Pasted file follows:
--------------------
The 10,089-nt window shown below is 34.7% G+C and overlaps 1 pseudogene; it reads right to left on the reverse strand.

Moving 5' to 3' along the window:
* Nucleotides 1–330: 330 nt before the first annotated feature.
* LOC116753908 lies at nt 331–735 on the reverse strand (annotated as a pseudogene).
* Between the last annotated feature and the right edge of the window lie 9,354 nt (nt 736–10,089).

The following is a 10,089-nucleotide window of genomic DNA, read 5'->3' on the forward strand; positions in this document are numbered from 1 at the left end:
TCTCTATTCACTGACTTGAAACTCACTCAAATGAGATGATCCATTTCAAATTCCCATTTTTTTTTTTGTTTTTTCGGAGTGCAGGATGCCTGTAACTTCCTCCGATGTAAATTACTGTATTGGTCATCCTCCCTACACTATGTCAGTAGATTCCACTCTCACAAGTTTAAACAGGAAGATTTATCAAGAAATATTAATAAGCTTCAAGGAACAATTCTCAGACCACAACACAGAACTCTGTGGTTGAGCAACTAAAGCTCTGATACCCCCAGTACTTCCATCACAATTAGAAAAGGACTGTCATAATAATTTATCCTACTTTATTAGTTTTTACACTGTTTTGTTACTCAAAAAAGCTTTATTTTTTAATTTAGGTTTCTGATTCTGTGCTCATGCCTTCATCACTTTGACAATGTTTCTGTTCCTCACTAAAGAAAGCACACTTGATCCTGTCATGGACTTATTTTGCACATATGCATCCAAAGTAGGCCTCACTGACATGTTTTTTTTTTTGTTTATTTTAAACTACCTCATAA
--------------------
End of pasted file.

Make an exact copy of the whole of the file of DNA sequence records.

The 10,089-nt window shown below is 34.7% G+C and overlaps 1 pseudogene; it reads right to left on the reverse strand.

Moving 5' to 3' along the window:
* Nucleotides 1–330: 330 nt before the first annotated feature.
* LOC116753908 lies at nt 331–735 on the reverse strand (annotated as a pseudogene).
* Between the last annotated feature and the right edge of the window lie 9,354 nt (nt 736–10,089).

The following is a 10,089-nucleotide window of genomic DNA, read 5'->3' on the forward strand; positions in this document are numbered from 1 at the left end:
TCTCTATTCACTGACTTGAAACTCACTCAAATGAGATGATCCATTTCAAATTCCCATTTTTTTTTTTGTTTTTTCGGAGTGCAGGATGCCTGTAACTTCCTCCGATGTAAATTACTGTATTGGTCATCCTCCCTACACTATGTCAGTAGATTCCACTCTCACAAGTTTAAACAGGAAGATTTATCAAGAAATATTAATAAGCTTCAAGGAACAATTCTCAGACCACAACACAGAACTCTGTGGTTGAGCAACTAAAGCTCTGATACCCCCAGTACTTCCATCACAATTAGAAAAGGACTGTCATAATAATTTATCCTACTTTATTAGTTTTTACACTGTTTTGTTACTCAAAAAAGCTTTATTTTTTAATTTAGGTTTCTGATTCTGTGCTCATGCCTTCATCACTTTGACAATGTTTCTGTTCCTCACTAAAGAAAGCACACTTGATCCTGTCATGGACTTATTTTGCACATATGCATCCAAAGTAGGCCTCACTGACATGTTTTTTTTTTTGTTTATTTTAAACTACCTCATAA